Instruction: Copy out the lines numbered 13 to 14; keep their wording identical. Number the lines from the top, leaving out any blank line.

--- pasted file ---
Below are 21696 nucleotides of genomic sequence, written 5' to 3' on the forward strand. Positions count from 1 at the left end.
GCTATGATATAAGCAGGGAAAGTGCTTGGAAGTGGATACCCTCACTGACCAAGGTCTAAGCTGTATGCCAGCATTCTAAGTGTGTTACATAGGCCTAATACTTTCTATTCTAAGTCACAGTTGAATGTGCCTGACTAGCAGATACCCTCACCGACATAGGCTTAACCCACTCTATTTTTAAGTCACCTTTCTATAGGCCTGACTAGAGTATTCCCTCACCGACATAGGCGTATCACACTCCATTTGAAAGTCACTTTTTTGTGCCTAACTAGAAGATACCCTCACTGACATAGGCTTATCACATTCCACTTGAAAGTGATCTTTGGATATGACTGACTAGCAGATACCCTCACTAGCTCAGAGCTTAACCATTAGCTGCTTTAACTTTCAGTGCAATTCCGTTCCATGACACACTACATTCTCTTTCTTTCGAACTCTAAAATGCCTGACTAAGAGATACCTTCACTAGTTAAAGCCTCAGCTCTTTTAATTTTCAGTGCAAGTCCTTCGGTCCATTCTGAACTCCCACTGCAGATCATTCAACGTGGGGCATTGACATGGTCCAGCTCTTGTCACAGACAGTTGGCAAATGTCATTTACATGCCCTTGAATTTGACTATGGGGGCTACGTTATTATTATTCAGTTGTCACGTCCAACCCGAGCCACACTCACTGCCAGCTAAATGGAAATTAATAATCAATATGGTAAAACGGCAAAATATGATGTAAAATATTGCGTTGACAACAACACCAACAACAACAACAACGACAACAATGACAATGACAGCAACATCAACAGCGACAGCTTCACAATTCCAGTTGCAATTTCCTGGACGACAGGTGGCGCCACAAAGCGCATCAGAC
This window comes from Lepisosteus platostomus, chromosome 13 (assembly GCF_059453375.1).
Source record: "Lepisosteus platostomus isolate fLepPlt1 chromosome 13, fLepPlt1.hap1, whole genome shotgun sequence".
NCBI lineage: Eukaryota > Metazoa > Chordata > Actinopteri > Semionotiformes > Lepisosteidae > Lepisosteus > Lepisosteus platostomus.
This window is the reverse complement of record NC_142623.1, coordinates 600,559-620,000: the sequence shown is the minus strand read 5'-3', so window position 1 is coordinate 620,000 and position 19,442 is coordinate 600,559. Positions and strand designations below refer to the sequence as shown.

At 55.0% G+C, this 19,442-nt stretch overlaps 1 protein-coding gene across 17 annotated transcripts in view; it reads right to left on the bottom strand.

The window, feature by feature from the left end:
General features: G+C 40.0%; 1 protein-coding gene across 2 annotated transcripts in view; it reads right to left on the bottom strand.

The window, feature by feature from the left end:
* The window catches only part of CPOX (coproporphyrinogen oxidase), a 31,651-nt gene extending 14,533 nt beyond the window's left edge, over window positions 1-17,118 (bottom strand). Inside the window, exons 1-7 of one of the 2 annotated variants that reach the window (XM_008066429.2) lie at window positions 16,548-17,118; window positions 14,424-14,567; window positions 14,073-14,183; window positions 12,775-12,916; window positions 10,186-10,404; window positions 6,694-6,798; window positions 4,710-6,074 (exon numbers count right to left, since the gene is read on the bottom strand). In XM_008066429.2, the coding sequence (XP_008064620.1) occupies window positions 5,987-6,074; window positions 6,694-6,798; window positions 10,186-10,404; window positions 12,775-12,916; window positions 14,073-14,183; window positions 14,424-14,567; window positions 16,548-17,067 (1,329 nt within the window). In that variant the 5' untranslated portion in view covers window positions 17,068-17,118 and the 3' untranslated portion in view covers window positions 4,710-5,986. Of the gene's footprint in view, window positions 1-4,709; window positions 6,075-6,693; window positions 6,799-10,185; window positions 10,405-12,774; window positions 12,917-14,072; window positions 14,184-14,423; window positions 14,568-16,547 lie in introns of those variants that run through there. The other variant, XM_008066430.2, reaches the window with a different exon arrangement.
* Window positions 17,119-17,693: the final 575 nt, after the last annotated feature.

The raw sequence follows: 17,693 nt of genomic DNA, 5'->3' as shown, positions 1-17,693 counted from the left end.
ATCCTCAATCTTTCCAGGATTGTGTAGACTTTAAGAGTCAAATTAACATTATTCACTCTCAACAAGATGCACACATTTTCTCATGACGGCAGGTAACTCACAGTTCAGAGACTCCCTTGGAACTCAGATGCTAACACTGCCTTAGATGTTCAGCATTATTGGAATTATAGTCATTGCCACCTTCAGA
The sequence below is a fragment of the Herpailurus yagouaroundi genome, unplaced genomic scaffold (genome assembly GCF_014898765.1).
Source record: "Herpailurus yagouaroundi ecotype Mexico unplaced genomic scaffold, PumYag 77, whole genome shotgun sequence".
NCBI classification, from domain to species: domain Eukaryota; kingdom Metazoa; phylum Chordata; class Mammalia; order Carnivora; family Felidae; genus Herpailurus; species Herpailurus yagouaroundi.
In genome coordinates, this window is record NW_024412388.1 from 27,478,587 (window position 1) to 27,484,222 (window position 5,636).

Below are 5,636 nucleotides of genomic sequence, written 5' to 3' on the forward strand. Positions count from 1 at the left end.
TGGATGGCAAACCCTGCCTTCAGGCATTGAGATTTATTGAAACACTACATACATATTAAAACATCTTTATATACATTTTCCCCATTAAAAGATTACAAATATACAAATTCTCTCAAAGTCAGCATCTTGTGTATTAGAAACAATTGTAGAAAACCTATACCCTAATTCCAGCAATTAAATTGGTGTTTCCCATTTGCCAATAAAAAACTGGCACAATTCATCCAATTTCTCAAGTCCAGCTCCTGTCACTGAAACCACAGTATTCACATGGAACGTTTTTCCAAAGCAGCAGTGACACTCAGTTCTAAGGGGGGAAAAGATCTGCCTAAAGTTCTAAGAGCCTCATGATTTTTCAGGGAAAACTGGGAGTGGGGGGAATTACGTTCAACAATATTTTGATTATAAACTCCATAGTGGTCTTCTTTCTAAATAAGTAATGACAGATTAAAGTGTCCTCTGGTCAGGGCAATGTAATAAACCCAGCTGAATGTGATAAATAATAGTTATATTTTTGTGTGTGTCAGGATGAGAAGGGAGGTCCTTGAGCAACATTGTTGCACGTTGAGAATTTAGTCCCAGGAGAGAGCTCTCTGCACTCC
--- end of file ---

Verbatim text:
The raw sequence follows: 17,693 nt of genomic DNA, 5'->3' as shown, positions 1-17,693 counted from the left end.
ATCCTCAATCTTTCCAGGATTGTGTAGACTTTAAGAGTCAAATTAACATTATTCACTCTCAACAAGATGCACACATTTTCTCATGACGGCAGGTAACTCACAGTTCAGAGACTCCCTTGGAACTCAGATGCTAACACTGCCTTAGATGTTCAGCATTATTGGAATTATAGTCATTGCCACCTTCAGA